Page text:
Sunday, May 8, 2016

Learning to Love (or at Least Respect) Insects

Learning to Love (or at Least Respect) Insects; The Vegan Vine
Leaving for work one morning, I noticed a solitary Crane fly in the corner of a hall window in my apartment building. He was so still that I feared he might be dead. Upon closer inspection, he moved his long legs and crawled up the glass, frantically trying to get out. The window is inoperable, so I cupped him in my hands as gently as I could and brought him outside, being careful not to squeeze him. When I opened my hands, he flew up and away. I imagined he was pleased to be outside once again.

It just so happened that the day before I had caught a housefly in the same location. It's generally difficult to catch a fly, but this particular fly was in obvious trouble. She was seemingly exhausted and weak, desperate to find an exit.  I ran upstairs as quickly as I could to retrieve my humane bug catcher to scoop her up. As soon as we were outside, I let her out and she flew away, presumably to find some water and nourishment.

When I see insects flying back and forth along windows and doors, especially during the spring and summer months, it's clear that they're lost and just trying to get back outside, and sometimes they just need a little help from us.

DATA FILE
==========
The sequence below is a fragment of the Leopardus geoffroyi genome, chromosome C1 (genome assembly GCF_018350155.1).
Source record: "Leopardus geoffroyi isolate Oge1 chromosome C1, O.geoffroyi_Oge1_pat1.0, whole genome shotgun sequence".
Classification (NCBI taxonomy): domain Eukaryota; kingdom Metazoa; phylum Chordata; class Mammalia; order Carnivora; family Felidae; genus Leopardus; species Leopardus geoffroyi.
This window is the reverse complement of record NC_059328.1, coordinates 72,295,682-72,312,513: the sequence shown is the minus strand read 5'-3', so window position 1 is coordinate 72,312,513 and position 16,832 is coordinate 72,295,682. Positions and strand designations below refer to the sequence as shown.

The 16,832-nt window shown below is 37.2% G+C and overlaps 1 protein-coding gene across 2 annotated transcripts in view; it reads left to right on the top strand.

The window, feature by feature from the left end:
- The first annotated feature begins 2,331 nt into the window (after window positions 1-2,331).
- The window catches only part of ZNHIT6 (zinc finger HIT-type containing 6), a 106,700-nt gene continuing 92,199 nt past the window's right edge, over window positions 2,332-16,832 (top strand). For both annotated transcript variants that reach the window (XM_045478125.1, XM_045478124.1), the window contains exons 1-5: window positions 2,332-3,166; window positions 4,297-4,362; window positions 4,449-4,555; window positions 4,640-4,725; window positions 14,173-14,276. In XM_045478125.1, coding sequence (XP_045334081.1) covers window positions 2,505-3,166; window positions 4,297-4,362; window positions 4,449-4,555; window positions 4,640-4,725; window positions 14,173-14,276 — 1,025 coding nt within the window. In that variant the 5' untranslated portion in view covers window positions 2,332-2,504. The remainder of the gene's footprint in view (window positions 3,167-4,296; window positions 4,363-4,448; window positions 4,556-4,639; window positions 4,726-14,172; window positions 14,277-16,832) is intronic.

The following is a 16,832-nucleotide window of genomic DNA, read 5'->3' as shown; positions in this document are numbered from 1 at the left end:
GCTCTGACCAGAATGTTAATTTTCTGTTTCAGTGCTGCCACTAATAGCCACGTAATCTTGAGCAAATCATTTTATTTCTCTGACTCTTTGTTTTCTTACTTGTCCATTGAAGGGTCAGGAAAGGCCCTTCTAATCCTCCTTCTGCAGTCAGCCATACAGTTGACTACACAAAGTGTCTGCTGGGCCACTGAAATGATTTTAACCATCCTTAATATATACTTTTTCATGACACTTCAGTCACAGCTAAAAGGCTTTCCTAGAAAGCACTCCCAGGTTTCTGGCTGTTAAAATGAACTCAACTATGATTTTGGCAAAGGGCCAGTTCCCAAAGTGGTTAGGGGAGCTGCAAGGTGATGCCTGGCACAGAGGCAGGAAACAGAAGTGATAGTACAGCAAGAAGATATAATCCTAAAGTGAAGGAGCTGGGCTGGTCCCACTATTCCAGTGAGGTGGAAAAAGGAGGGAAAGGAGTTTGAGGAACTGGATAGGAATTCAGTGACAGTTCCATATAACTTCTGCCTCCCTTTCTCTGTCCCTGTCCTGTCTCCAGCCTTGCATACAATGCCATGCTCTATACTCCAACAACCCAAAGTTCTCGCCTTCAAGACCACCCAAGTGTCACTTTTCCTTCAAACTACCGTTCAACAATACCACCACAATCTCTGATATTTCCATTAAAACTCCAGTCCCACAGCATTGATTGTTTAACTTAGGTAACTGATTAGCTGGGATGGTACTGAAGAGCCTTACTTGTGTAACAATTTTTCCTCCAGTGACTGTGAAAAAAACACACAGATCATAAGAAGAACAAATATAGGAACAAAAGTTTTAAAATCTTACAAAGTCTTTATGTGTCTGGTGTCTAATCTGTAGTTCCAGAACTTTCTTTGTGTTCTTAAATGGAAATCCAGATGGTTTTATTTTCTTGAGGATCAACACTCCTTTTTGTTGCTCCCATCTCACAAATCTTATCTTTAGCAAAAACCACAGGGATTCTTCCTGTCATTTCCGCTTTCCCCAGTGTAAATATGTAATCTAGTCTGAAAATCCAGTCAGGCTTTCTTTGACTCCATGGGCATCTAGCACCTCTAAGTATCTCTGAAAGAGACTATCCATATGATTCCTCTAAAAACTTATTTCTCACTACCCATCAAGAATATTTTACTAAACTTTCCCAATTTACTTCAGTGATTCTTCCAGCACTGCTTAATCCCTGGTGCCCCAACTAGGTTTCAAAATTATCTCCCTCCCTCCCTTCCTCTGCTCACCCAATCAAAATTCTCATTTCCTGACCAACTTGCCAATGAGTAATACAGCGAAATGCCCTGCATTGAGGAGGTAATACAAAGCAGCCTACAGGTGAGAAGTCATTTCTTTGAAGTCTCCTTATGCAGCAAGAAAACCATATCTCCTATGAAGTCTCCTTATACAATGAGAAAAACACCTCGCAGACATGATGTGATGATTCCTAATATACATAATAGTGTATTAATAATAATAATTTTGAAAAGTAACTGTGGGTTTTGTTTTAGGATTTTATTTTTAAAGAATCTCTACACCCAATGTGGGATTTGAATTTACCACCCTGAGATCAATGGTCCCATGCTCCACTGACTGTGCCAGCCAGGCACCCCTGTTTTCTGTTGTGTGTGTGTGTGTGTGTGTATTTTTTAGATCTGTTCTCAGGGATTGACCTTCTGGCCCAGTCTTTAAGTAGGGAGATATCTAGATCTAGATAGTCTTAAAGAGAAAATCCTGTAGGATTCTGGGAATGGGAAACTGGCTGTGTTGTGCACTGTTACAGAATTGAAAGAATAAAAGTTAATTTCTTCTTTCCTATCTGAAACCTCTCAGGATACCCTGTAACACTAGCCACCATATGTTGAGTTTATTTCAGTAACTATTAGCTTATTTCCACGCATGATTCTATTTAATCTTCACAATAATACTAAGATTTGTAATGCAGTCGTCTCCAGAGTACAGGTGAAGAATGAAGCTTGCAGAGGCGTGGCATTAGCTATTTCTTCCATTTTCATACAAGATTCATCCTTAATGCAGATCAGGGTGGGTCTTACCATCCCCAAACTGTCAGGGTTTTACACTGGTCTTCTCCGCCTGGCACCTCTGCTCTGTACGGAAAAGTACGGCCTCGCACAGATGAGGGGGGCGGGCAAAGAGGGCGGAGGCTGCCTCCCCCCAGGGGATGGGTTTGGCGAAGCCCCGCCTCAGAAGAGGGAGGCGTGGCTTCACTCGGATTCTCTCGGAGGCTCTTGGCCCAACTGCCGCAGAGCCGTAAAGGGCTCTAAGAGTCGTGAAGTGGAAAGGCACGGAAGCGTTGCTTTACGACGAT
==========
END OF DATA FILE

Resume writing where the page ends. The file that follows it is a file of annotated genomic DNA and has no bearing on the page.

Like most people, I'm squeamish when it comes to certain bugs like centipedes and large, hairy spiders, but my respect for insects has grown immensely since becoming vegan. I eventually conceded that they are sentient beings too, struggling to survive just like the rest of us and are no less worthy of self-determination than anyone else. With each passing season I try to challenge myself to coexist alongside them and see life through their eyes. They may be small, but they are incredibly significant and quite amazing.

One day at work I heard a tapping, tapping noise and looked up to find an insect caught behind the plastic of the ceiling light. He was flapping around, trying to get out. I wondered if he had noticed the others up there who had gone before him and lost the good fight. I tried calling the building manager, but I couldn't reach him, so I hoisted myself onto my credenza and was able to remove the cover myself. With a paper cup in one hand, I coaxed out a seemingly grateful stink bug who, incidentally, didn't stink at all. He hung on to the rim of the cup, and I safely deposit him outside on the grass.